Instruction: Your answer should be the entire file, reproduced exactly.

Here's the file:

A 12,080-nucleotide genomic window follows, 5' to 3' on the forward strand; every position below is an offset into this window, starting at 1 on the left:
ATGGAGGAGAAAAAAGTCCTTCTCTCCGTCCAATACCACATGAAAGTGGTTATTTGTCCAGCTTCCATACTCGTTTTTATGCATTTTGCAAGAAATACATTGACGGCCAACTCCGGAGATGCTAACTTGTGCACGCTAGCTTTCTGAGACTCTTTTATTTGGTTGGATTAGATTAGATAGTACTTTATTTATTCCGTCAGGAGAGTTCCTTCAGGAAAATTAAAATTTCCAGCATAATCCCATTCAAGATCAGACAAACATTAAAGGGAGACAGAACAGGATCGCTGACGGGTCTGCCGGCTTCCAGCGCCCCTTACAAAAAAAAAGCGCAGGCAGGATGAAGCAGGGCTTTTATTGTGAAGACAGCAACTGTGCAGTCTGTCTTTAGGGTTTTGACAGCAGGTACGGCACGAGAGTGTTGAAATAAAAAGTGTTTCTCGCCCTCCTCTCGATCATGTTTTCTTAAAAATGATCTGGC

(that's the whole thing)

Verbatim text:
A 12,080-nucleotide genomic window follows, 5' to 3' on the forward strand; every position below is an offset into this window, starting at 1 on the left:
ATGGAGGAGAAAAAAGTCCTTCTCTCCGTCCAATACCACATGAAAGTGGTTATTTGTCCAGCTTCCATACTCGTTTTTATGCATTTTGCAAGAAATACATTGACGGCCAACTCCGGAGATGCTAACTTGTGCACGCTAGCTTTCTGAGACTCTTTTATTTGGTTGGATTAGATTAGATAGTACTTTATTTATTCCGTCAGGAGAGTTCCTTCAGGAAAATTAAAATTTCCAGCATAATCCCATTCAAGATCAGACAAACATTAAAGGGAGACAGAACAGGATCGCTGACGGGTCTGCCGGCTTCCAGCGCCCCTTACAAAAAAAAAGCGCAGGCAGGATGAAGCAGGGCTTTTATTGTGAAGACAGCAACTGTGCAGTCTGTCTTTAGGGTTTTGACAGCAGGTACGGCACGAGAGTGTTGAAATAAAAAGTGTTTCTCGCCCTCCTCTCGATCATGTTTTCTTAAAAATGATCTGGC